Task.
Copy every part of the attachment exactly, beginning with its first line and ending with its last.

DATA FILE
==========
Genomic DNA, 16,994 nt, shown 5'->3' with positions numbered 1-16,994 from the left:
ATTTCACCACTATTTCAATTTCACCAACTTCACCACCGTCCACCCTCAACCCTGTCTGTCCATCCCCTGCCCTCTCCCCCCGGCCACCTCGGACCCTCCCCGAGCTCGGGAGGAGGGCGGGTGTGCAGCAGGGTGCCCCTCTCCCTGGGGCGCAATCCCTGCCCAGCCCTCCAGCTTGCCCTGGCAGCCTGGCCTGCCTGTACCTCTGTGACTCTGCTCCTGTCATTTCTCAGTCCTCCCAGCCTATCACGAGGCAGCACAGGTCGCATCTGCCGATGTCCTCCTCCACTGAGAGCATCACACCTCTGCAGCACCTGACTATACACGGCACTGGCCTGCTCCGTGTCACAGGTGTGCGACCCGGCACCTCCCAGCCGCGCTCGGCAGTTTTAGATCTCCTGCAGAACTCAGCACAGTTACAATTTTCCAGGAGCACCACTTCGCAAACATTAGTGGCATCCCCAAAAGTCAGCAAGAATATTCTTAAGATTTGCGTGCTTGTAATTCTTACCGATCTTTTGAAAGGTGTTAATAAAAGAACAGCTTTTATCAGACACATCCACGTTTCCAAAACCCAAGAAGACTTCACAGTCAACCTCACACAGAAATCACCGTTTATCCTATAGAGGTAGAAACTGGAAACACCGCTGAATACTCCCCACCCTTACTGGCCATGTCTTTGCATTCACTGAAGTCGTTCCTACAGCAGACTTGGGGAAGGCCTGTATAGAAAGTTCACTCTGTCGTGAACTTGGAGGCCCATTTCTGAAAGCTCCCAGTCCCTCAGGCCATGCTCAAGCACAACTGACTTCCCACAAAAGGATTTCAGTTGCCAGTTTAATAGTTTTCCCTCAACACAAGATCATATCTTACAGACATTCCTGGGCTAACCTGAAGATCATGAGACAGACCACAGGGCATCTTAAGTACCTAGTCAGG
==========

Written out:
Genomic DNA, 16,994 nt, shown 5'->3' with positions numbered 1-16,994 from the left:
ATTTCACCACTATTTCAATTTCACCAACTTCACCACCGTCCACCCTCAACCCTGTCTGTCCATCCCCTGCCCTCTCCCCCCGGCCACCTCGGACCCTCCCCGAGCTCGGGAGGAGGGCGGGTGTGCAGCAGGGTGCCCCTCTCCCTGGGGCGCAATCCCTGCCCAGCCCTCCAGCTTGCCCTGGCAGCCTGGCCTGCCTGTACCTCTGTGACTCTGCTCCTGTCATTTCTCAGTCCTCCCAGCCTATCACGAGGCAGCACAGGTCGCATCTGCCGATGTCCTCCTCCACTGAGAGCATCACACCTCTGCAGCACCTGACTATACACGGCACTGGCCTGCTCCGTGTCACAGGTGTGCGACCCGGCACCTCCCAGCCGCGCTCGGCAGTTTTAGATCTCCTGCAGAACTCAGCACAGTTACAATTTTCCAGGAGCACCACTTCGCAAACATTAGTGGCATCCCCAAAAGTCAGCAAGAATATTCTTAAGATTTGCGTGCTTGTAATTCTTACCGATCTTTTGAAAGGTGTTAATAAAAGAACAGCTTTTATCAGACACATCCACGTTTCCAAAACCCAAGAAGACTTCACAGTCAACCTCACACAGAAATCACCGTTTATCCTATAGAGGTAGAAACTGGAAACACCGCTGAATACTCCCCACCCTTACTGGCCATGTCTTTGCATTCACTGAAGTCGTTCCTACAGCAGACTTGGGGAAGGCCTGTATAGAAAGTTCACTCTGTCGTGAACTTGGAGGCCCATTTCTGAAAGCTCCCAGTCCCTCAGGCCATGCTCAAGCACAACTGACTTCCCACAAAAGGATTTCAGTTGCCAGTTTAATAGTTTTCCCTCAACACAAGATCATATCTTACAGACATTCCTGGGCTAACCTGAAGATCATGAGACAGACCACAGGGCATCTTAAGTACCTAGTCAGG